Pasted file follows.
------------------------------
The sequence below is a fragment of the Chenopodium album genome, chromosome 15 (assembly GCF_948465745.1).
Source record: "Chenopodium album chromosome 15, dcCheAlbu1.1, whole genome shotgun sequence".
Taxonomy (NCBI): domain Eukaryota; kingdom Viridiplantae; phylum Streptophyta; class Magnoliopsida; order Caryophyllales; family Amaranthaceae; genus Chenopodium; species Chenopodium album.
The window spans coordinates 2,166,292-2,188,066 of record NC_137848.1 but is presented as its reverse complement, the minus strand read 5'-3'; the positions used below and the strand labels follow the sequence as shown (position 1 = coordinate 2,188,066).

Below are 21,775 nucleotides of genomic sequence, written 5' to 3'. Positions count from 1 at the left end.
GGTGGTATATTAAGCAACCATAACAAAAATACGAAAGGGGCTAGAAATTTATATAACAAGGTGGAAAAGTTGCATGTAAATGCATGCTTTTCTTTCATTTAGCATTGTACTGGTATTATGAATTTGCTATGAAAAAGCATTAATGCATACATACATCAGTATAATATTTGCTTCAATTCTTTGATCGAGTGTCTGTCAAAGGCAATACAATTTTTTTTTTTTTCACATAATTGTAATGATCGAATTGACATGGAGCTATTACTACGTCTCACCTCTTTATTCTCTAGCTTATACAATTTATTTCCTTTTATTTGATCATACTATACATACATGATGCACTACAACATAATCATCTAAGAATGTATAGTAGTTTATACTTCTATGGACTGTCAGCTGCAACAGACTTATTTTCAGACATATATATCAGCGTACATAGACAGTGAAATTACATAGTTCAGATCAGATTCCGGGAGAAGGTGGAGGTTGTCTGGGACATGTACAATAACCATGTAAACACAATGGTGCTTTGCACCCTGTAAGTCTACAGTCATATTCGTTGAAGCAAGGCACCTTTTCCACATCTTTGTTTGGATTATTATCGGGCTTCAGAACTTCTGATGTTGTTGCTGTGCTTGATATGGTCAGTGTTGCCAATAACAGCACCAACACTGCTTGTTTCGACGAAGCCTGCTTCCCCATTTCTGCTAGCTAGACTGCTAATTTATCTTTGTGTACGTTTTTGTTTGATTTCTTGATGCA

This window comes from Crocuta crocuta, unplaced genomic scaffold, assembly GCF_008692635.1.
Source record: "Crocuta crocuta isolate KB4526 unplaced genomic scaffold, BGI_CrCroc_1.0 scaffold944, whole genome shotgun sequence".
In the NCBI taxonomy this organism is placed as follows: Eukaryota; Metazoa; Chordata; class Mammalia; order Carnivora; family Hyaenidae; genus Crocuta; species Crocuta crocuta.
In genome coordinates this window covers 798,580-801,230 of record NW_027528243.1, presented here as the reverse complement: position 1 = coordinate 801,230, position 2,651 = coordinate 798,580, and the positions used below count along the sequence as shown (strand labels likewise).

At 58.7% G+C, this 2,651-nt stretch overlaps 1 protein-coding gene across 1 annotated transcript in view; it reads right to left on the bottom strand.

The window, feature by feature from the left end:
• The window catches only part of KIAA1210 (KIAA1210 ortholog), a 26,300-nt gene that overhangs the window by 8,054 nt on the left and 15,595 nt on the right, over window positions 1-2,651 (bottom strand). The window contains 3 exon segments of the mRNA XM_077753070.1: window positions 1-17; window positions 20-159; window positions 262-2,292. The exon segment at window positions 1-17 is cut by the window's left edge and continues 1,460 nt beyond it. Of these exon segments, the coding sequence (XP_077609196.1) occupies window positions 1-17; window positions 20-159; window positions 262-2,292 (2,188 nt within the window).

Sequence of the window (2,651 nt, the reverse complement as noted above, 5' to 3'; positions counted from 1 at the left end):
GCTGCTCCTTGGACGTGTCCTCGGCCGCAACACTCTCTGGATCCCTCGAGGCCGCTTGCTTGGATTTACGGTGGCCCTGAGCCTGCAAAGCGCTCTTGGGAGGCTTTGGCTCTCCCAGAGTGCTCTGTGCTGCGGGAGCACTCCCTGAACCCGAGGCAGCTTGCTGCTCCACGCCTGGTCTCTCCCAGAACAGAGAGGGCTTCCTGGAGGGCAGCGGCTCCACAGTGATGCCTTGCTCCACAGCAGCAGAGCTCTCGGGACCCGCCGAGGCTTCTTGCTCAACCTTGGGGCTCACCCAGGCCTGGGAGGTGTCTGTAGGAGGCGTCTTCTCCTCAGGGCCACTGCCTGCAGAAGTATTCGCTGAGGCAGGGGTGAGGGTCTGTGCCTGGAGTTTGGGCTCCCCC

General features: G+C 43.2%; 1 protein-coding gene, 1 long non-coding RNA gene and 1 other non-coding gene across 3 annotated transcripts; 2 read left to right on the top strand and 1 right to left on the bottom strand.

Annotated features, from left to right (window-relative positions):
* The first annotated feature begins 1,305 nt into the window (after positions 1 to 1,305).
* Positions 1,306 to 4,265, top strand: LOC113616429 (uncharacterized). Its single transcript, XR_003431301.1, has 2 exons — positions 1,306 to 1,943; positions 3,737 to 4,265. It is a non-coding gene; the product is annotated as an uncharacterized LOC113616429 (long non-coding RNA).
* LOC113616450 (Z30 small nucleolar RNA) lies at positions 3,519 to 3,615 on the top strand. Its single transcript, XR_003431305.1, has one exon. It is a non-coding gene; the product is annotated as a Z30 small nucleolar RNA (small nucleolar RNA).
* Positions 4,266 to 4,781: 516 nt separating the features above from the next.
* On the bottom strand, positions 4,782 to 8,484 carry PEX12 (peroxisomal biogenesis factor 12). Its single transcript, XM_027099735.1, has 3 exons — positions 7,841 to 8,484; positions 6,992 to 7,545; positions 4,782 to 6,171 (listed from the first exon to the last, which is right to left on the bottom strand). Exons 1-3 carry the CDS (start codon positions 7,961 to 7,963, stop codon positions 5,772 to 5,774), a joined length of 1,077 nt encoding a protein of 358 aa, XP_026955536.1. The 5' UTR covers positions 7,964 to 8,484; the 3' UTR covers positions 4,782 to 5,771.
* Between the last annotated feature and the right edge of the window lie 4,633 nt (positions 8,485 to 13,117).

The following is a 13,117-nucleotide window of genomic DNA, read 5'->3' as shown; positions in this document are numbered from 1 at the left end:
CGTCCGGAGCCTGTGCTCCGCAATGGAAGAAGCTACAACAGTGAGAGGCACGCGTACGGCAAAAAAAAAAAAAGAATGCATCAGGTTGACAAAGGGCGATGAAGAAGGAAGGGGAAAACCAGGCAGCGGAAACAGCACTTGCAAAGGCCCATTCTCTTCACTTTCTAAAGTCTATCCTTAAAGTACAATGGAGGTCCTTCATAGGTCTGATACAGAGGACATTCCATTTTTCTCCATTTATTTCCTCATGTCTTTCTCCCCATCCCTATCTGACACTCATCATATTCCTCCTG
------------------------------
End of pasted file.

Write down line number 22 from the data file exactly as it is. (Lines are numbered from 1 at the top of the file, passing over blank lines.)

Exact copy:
* On the bottom strand, positions 4,782 to 8,484 carry PEX12 (peroxisomal biogenesis factor 12). Its single transcript, XM_027099735.1, has 3 exons — positions 7,841 to 8,484; positions 6,992 to 7,545; positions 4,782 to 6,171 (listed from the first exon to the last, which is right to left on the bottom strand). Exons 1-3 carry the CDS (start codon positions 7,961 to 7,963, stop codon positions 5,772 to 5,774), a joined length of 1,077 nt encoding a protein of 358 aa, XP_026955536.1. The 5' UTR covers positions 7,964 to 8,484; the 3' UTR covers positions 4,782 to 5,771.